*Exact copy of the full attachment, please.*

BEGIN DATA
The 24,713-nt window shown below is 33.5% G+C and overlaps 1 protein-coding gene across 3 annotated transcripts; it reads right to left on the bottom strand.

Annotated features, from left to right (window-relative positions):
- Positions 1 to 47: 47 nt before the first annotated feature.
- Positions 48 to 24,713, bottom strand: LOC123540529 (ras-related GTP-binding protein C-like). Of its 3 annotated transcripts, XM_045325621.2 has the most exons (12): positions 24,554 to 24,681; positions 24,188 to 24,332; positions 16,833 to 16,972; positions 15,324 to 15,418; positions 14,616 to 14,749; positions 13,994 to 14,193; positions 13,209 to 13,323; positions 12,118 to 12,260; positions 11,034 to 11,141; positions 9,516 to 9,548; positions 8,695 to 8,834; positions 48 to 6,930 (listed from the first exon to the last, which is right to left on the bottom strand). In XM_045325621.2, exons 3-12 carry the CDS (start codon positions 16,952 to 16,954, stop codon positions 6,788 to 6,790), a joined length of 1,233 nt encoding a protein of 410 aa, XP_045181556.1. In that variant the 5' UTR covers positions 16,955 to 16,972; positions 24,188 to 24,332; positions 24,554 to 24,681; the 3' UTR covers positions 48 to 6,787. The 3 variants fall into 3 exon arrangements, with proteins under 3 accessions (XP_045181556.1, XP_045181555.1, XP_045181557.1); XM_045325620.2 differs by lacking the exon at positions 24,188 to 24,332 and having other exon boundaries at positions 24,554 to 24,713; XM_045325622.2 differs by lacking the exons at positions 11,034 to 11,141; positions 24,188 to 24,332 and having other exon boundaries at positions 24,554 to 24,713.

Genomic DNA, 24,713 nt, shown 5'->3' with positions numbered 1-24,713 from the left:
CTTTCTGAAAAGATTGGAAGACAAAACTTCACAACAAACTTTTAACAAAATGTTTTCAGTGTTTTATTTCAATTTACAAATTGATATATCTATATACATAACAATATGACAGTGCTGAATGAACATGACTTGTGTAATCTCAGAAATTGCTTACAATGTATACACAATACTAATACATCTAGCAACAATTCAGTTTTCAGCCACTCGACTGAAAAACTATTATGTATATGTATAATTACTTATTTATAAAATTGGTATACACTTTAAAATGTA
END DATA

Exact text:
The 24,713-nt window shown below is 33.5% G+C and overlaps 1 protein-coding gene across 3 annotated transcripts; it reads right to left on the bottom strand.

Annotated features, from left to right (window-relative positions):
- Positions 1 to 47: 47 nt before the first annotated feature.
- Positions 48 to 24,713, bottom strand: LOC123540529 (ras-related GTP-binding protein C-like). Of its 3 annotated transcripts, XM_045325621.2 has the most exons (12): positions 24,554 to 24,681; positions 24,188 to 24,332; positions 16,833 to 16,972; positions 15,324 to 15,418; positions 14,616 to 14,749; positions 13,994 to 14,193; positions 13,209 to 13,323; positions 12,118 to 12,260; positions 11,034 to 11,141; positions 9,516 to 9,548; positions 8,695 to 8,834; positions 48 to 6,930 (listed from the first exon to the last, which is right to left on the bottom strand). In XM_045325621.2, exons 3-12 carry the CDS (start codon positions 16,952 to 16,954, stop codon positions 6,788 to 6,790), a joined length of 1,233 nt encoding a protein of 410 aa, XP_045181556.1. In that variant the 5' UTR covers positions 16,955 to 16,972; positions 24,188 to 24,332; positions 24,554 to 24,681; the 3' UTR covers positions 48 to 6,787. The 3 variants fall into 3 exon arrangements, with proteins under 3 accessions (XP_045181556.1, XP_045181555.1, XP_045181557.1); XM_045325620.2 differs by lacking the exon at positions 24,188 to 24,332 and having other exon boundaries at positions 24,554 to 24,713; XM_045325622.2 differs by lacking the exons at positions 11,034 to 11,141; positions 24,188 to 24,332 and having other exon boundaries at positions 24,554 to 24,713.

Genomic DNA, 24,713 nt, shown 5'->3' with positions numbered 1-24,713 from the left:
CTTTCTGAAAAGATTGGAAGACAAAACTTCACAACAAACTTTTAACAAAATGTTTTCAGTGTTTTATTTCAATTTACAAATTGATATATCTATATACATAACAATATGACAGTGCTGAATGAACATGACTTGTGTAATCTCAGAAATTGCTTACAATGTATACACAATACTAATACATCTAGCAACAATTCAGTTTTCAGCCACTCGACTGAAAAACTATTATGTATATGTATAATTACTTATTTATAAAATTGGTATACACTTTAAAATGTA